The fiancee of the killed journalist Jamal Khashoggi has said he was worried about visiting the Saudi consulate in Istanbul for his fateful appointment, but told her he did not think the authorities would dare to interrogate or arrest him in a foreign country.
“His local network in Turkey was very good as you know, his political network as well,” Cengiz told the Turkish broadcaster Habertürk in an interview on Friday. “He thought Turkey is a safe country and if he would be held or interrogated, this issue would be swiftly solved.”
The Washington Post columnist, who left Saudi Arabia for the US last year after growing fearful for his safety in his home country, was killed shortly after arriving to pick up paperwork needed for the couple’s upcoming marriage on 2 October.
Cengiz, who waited outside until about 1am on the day that Khashoggi disappeared, said he had been treated well during an initial visit to the consulate the previous week.
Cengiz, a Turkish academic who became engaged to Khashoggi four months ago, said she has “found myself in a darkness I cannot express,” since her fiance was killed. She had asked US secretary of state Mike Pompeo, who recently called her about the case, whether he had any news that would make her happy, “but he said he didn’t”.
She has not received a condolence call from Saudi officials, Cengiz added.
Istanbul police said Cengiz had been placed under 24-hour police protection this week, without elaborating on the reasons why.
Riyadh said for the first time on Thursday that the evidence in the criminal investigation pointed to a “premeditated” killing of the dissident journalist.
Previously, Saudi authorities had said Khashoggi died during a fight with Saudi officials carrying out a rogue extradition operation, and that his body was rolled up in a rug and disposed of by an unidentified third party. His remains have still not been found.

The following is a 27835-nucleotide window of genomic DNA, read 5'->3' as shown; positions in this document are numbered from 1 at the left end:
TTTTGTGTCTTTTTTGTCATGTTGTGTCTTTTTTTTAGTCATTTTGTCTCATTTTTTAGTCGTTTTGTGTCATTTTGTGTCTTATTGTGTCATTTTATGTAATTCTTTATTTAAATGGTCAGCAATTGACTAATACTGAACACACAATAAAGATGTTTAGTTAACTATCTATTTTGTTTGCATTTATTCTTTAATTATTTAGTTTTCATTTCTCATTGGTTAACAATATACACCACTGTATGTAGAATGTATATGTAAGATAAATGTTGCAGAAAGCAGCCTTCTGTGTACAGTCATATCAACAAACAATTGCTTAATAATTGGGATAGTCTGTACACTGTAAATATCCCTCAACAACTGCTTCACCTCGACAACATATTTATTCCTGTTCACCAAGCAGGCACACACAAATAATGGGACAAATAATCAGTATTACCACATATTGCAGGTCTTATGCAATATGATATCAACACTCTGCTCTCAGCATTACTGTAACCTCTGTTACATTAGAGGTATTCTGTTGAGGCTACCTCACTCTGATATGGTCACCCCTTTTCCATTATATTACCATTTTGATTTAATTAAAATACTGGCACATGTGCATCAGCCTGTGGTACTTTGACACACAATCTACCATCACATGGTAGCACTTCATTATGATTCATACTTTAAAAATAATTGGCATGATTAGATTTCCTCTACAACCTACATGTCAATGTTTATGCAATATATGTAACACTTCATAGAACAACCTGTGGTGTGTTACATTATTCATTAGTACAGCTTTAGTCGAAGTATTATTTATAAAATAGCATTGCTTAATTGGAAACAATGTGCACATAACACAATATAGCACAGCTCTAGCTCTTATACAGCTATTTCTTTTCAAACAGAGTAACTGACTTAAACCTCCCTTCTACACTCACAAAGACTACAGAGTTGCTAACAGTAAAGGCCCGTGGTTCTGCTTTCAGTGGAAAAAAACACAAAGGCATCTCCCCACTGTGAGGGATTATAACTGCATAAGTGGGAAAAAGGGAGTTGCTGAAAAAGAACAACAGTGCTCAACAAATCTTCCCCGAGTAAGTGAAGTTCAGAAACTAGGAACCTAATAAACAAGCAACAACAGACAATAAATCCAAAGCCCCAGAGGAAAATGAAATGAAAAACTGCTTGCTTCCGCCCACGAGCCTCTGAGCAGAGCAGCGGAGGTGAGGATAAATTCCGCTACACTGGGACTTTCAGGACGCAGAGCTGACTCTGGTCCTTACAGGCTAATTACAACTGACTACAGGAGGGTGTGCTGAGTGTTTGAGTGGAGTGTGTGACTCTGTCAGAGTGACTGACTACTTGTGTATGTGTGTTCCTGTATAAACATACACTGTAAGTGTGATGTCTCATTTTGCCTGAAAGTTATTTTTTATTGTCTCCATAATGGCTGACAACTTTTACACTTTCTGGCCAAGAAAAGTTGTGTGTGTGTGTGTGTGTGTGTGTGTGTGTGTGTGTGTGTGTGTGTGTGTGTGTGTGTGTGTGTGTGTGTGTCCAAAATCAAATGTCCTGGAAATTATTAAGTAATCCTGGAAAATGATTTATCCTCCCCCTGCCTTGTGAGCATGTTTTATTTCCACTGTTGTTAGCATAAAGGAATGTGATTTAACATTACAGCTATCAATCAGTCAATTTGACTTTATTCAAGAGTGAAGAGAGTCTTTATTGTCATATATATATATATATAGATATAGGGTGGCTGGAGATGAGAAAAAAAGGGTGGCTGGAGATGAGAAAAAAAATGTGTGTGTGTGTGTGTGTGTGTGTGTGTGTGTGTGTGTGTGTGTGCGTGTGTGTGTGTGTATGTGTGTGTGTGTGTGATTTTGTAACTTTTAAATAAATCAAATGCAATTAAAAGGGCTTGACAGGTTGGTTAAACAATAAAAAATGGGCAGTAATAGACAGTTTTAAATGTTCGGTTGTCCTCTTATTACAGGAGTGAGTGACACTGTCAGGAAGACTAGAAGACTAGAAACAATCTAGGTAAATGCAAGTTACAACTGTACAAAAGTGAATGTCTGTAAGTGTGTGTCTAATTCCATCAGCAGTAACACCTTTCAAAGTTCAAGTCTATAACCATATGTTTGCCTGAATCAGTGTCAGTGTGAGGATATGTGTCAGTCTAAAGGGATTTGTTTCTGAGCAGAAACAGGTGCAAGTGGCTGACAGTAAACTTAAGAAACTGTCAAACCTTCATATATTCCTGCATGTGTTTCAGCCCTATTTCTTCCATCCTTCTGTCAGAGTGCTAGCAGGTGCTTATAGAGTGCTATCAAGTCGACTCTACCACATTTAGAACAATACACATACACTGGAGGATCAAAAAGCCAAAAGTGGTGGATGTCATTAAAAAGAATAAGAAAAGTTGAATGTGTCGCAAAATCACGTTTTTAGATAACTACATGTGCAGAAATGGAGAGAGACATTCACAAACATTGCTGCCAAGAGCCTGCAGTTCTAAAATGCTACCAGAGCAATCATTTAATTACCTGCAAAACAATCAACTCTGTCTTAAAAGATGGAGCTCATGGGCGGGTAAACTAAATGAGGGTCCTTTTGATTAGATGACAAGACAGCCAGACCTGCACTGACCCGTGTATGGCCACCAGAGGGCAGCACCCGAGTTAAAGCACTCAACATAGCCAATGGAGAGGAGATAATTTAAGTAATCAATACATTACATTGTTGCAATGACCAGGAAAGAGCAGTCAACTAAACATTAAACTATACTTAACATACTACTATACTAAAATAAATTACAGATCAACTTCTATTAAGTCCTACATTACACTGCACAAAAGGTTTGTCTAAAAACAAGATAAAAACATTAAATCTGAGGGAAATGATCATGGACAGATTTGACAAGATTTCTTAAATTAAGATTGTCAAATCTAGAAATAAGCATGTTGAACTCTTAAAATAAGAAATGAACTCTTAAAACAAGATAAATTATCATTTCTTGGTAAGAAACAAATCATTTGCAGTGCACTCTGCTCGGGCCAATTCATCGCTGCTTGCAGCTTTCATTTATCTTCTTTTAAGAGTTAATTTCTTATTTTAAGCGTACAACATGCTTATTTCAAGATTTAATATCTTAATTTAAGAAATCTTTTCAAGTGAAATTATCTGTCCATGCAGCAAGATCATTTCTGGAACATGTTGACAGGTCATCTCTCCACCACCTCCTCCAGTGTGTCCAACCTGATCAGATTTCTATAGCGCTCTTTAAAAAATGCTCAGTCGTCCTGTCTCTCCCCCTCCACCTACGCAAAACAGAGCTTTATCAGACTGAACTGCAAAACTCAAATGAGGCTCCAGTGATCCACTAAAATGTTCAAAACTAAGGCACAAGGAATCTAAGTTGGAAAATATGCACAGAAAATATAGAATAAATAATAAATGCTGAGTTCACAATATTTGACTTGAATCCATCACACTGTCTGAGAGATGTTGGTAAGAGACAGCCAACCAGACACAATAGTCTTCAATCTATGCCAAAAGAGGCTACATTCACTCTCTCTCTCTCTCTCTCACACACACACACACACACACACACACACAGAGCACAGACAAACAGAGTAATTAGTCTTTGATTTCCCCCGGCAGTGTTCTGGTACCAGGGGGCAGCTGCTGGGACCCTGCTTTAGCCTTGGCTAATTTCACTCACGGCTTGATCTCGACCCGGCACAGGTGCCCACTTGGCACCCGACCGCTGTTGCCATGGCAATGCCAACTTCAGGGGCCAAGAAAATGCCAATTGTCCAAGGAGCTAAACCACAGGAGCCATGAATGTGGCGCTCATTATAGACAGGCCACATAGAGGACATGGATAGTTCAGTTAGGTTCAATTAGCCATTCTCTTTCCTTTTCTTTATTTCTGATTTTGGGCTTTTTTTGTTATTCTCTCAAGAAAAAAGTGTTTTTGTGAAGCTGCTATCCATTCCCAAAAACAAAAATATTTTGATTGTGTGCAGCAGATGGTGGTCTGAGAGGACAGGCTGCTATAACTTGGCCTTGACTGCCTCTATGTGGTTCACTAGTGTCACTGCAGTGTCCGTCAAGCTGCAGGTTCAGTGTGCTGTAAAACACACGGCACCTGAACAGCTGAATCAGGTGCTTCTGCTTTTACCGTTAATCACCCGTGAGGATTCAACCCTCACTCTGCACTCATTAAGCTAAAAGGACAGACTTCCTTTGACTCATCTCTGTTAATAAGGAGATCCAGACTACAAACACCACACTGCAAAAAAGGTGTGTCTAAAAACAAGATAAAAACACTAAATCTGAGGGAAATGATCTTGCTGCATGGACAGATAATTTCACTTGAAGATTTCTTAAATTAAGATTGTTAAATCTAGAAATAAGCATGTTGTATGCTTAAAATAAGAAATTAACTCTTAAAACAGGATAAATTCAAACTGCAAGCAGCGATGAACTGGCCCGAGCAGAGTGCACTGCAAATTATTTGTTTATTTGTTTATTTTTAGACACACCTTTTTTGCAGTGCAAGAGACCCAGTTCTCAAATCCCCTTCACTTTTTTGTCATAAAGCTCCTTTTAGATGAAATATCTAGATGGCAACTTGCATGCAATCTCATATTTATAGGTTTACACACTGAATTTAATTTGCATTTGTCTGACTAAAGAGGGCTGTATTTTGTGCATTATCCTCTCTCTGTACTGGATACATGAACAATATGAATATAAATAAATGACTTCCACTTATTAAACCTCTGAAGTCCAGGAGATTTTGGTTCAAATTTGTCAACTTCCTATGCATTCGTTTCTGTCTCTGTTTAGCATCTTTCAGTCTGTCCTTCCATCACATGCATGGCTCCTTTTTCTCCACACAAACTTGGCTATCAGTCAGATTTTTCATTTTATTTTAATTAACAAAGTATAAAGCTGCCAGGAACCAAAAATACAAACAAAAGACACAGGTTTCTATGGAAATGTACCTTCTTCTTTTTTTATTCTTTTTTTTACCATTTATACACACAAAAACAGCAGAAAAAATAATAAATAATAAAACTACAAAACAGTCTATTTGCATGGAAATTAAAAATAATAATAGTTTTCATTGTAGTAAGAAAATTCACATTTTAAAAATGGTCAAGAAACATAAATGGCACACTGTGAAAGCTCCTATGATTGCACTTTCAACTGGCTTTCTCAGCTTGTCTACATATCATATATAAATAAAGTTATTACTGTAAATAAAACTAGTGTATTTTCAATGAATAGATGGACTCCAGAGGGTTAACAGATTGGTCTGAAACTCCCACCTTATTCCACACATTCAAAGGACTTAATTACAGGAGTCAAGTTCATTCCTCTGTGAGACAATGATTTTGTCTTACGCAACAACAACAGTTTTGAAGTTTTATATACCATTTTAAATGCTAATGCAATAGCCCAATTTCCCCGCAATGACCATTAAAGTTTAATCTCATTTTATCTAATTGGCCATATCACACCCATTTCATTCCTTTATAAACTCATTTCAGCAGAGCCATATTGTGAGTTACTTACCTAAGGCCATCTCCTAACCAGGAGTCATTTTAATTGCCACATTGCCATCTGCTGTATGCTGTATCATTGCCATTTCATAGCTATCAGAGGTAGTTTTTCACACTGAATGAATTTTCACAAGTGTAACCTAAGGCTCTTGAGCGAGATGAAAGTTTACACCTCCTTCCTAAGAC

On Friday Erdoğan made fresh demands for Saudi Arabia to disclose the location of Khashoggi’s body and identify who ordered his killing – a sign that Ankara is willing to keep up the pressure on the beleaguered kingdom.
“But if you cannot make them talk, then hand them over to us. This incident happened in Istanbul. Let us put them on trial.”
Erdoğan also urged the Saudis to identify the “local collaborator” whom they say disposed of Khashoggi’s remains.
His pointed remarks come after he spoke to the heir to the Saudi throne for the first time on Wednesday about cooperating in the evolving diplomatic crisis.
The same day, Turkish foreign minister Mevlut Cavusoglu spoke on the phone with his US counterpart Mike Pompeo, although Ankara did not comment on the content of the call.
Police in Istanbul are now focussing the search for the journalist’s remains on a well in the garden of the nearby consul general’s residence and woodland areas outside the city, but have not made progress so far.
Saudi investigators have delayed their Turkish counterparts inquiries several times, notably blocking police from investigating a well on the Saudi consul general’s property.
There are several avenues of investigation that have yet to be explored, Erdoğan told members of his AK party in Friday’s address.
Riyadh is sending the Saudi public prosecutor to Istanbul on Sunday to assist the investigation.